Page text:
As previously indicated, when the impulse arm assembly 24 is in its normally biased limiting position, the drive spoon 26 is disposed in a position to be engaged when a stream issues from the nozzle 20. When the yoke 22 and impulse arm assembly 24 are disposed in a first operating position, as shown in FIG. 1, reactant element 88 is the part of the drive spoon 26 engaged by the stream. When the yoke 22 and impulse arm assembly 24 are moved into the other operating position, as shown in FIG. 3, reactant element 90 is the part of the drive spoon 26 engaged by the stream.

When reactant element 88 or 90 is the operating part of the drive spoon, the underside of the upper vane 96 thereof and the undersides of the straight portions of the vanes 98, 100, and 102 thereof provide reentrant surfaces 108 which are disposed at an angle of approximately 4 with respect to the direction of flow of the stream when in its limiting position, these surfaces providing reactant areas which, when engaged by the stream, provide a force component in a direction tangential to the oscillatory axis D of the impulse arm assembly tending to move the reactant element into the stream. The upper sides of the curved portions of the vanes 98, 100, 102, 104 and 106 provide impulse surfaces, indicated at 110, disposed radially outwardly from the reentrant surfaces which are adapted to receive the water flowing from the reentrant surfaces 108 immediately thereafter. The impulse surfaces 110 provide reactant areas which, when engaged by the stream by virtue of their greater angle due to the curvature thereof establish a greater force component tangential to the oscillatory axis D of the impulse arm assembly 24 tending to move the impulse arm assembly away from the stream. Since this greater force acts through a greater lever arm than the force tending to move the reactant element into the stream there is a net component force tangential to the oscillatory axis D of the impulse arm assembly 24 which will effect the impulse stroke thereof. Moreover, as can be seen from FIGS. 7-12, the curved portions of the vanes 98, 100, 102, 104, and 106 providing the impulse surfaces 110 are somewhat wider than the straight portions of the vanes and the upper vane 96 which provides the reentrant surfaces 108.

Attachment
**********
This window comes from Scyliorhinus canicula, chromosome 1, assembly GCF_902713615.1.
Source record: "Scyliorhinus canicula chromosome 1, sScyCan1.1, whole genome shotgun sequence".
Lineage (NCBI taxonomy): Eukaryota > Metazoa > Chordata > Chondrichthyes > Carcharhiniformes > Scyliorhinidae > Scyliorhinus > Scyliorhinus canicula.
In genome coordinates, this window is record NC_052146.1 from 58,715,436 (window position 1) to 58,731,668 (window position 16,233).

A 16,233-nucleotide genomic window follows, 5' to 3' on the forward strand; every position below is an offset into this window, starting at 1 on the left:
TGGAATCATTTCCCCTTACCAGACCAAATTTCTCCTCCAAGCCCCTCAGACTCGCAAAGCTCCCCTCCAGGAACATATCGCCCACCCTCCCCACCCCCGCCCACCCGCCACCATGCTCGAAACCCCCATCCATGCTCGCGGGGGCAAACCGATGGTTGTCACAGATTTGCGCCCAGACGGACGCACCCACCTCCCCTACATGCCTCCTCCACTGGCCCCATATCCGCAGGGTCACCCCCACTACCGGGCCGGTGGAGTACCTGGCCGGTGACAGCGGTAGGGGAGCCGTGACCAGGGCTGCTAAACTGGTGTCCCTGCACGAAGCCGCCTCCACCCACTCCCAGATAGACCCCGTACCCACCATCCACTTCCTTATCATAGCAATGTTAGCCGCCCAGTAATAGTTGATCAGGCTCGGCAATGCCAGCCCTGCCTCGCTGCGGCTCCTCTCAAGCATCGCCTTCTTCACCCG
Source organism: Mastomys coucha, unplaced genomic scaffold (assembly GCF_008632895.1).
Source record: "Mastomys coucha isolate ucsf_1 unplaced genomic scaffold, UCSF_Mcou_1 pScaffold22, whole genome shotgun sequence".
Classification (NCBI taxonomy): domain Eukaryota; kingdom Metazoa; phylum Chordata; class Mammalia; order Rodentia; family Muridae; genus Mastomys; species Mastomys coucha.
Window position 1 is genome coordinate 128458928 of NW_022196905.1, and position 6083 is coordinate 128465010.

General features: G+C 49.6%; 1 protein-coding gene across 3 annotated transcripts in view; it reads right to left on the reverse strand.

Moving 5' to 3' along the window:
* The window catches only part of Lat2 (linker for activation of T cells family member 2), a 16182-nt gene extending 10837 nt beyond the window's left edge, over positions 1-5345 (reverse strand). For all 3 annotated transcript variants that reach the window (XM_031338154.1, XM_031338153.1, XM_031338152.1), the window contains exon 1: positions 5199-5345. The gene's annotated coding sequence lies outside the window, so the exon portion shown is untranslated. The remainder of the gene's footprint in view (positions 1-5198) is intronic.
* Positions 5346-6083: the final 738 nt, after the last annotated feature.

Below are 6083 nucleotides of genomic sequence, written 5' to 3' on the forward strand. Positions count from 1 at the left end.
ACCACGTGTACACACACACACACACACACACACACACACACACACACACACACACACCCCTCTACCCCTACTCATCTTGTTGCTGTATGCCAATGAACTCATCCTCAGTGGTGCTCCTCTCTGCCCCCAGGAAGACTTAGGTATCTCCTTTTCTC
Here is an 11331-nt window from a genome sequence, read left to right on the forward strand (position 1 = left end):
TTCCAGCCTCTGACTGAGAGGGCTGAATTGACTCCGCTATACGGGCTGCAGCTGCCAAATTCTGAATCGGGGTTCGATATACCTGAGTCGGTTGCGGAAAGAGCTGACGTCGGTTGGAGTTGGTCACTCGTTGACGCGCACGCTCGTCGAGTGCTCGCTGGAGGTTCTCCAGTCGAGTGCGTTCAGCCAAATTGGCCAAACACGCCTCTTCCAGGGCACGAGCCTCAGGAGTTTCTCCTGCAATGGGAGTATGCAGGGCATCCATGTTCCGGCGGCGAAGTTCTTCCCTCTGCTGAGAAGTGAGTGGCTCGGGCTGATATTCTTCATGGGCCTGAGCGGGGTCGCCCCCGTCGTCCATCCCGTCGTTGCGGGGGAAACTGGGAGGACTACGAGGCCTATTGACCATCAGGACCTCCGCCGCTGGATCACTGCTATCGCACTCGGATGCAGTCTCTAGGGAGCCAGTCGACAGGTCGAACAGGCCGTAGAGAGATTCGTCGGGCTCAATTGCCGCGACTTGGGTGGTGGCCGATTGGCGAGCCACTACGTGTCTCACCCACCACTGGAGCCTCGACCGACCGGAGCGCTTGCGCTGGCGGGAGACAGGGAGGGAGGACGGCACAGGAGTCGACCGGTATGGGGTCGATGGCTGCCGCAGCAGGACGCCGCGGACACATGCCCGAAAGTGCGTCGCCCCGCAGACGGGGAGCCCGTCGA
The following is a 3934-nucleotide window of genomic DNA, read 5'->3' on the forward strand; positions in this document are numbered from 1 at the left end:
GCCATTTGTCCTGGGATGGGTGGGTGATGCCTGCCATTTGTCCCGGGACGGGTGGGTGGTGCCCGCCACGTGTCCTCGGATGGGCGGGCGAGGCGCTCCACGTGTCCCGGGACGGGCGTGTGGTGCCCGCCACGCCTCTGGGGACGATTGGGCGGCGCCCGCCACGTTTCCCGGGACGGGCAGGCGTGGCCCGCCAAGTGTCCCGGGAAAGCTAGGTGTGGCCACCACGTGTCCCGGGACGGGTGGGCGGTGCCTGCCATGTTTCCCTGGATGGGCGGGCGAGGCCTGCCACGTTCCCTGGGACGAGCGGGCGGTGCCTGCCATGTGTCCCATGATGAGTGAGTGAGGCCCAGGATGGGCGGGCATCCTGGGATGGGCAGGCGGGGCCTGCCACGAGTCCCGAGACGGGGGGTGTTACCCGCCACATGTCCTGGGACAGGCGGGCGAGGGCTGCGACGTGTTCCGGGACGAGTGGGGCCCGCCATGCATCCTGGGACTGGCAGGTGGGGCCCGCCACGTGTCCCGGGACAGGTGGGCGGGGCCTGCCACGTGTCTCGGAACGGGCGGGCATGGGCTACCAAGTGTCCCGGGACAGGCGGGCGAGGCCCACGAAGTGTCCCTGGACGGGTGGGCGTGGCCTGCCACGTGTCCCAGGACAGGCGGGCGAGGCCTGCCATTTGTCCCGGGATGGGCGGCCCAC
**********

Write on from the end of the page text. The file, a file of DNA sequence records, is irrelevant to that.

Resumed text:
The side of the wall 94 of the operating reactant element 88 or 90 adjacent the vanes presents a series of sprinkler head rotating surfaces 112 extending between the vanes which, when the operating reactant element 88 or 90 is disposed in its normally biased position, is disposed at an angle of approximately 12 with respect to the direction of flow of the stream. The surfaces 112 define an included angle therebetween of approximately 31.50. The surfaces 112 of the reactant element 88 provide reactant areas which, when engaged by the stream, establish a force component tangential to the rotational axis A of the sprinkler body tending to move the sprinkler body 14 in a counterclockwise direction as viewed in FIG. 3, whereas the surfaces 112 of the reactant element 92 tend to move the sprinkler body in a clockwise direction.